A protected class of journalists doesn’t sound like a great idea for a free and open society:
Volokh quoting the Ninth Circuit ruling:
‘The protections of the First Amendment do not turn on whether the defendant was a trained journalist, formally affiliated with traditional news entities, engaged in conflict-of-interest disclosure, went beyond just assembling others’ writings, or tried to get both sides of a story. As the Supreme Court has accurately warned, a First Amendment distinction between the institutional press and other speakers is unworkable: “With the advent of the Internet and the decline of print and broadcast media … the line between the media and others who wish to comment on political and social issues becomes far more blurred.” Citizens United, 558 U.S. at 352. In defamation cases, the public-figure status of a plaintiff and the public importance of the statement at issue — not the identity of the speaker — provide the First Amendment touchstones.’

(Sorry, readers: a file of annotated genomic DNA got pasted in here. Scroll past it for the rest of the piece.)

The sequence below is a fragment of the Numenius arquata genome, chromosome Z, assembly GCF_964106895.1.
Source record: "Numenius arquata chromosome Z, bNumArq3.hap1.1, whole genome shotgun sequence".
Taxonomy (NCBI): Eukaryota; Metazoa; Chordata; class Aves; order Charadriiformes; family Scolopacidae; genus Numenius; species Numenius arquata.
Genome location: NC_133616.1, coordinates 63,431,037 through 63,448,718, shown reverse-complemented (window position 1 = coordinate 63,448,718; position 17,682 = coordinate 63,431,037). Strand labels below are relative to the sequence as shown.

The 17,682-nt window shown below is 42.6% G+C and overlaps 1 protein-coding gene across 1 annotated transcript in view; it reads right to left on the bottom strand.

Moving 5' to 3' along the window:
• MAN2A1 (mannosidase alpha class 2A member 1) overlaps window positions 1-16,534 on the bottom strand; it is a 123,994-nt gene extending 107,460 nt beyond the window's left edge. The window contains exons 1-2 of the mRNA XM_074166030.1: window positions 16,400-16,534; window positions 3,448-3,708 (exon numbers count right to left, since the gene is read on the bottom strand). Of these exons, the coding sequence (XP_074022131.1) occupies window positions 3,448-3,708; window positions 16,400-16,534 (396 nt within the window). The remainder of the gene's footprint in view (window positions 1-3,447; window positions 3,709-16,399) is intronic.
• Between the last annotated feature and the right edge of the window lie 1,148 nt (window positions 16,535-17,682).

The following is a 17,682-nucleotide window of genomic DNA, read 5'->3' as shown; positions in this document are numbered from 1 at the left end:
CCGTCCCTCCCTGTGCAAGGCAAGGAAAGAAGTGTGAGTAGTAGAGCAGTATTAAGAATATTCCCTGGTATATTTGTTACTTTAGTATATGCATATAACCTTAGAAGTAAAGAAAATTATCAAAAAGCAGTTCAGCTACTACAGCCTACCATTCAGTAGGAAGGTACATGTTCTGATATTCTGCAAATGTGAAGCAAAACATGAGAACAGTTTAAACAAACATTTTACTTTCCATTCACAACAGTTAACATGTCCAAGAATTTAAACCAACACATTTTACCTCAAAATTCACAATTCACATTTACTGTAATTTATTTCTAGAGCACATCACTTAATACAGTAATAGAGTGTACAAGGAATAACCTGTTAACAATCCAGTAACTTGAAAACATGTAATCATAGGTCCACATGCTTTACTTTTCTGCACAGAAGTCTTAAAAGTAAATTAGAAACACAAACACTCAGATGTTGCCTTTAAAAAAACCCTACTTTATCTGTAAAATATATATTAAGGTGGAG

It may just be me, but I think we can do better than an institutionalized class of journalists formed around a guild structure, agreeing generally upon a basic worldview while following around our political class and generally quoting the ‘proper’ public intellectuals.
Of course, a lot of people say this until they get in the majority, or have their ideas and interests in power or in favor.
Remember The Maine! The good old days…by malik2moon
Related On This Site: From io9 Via An Emailer: ‘Viral journalism And The Valley Of Ambiguity’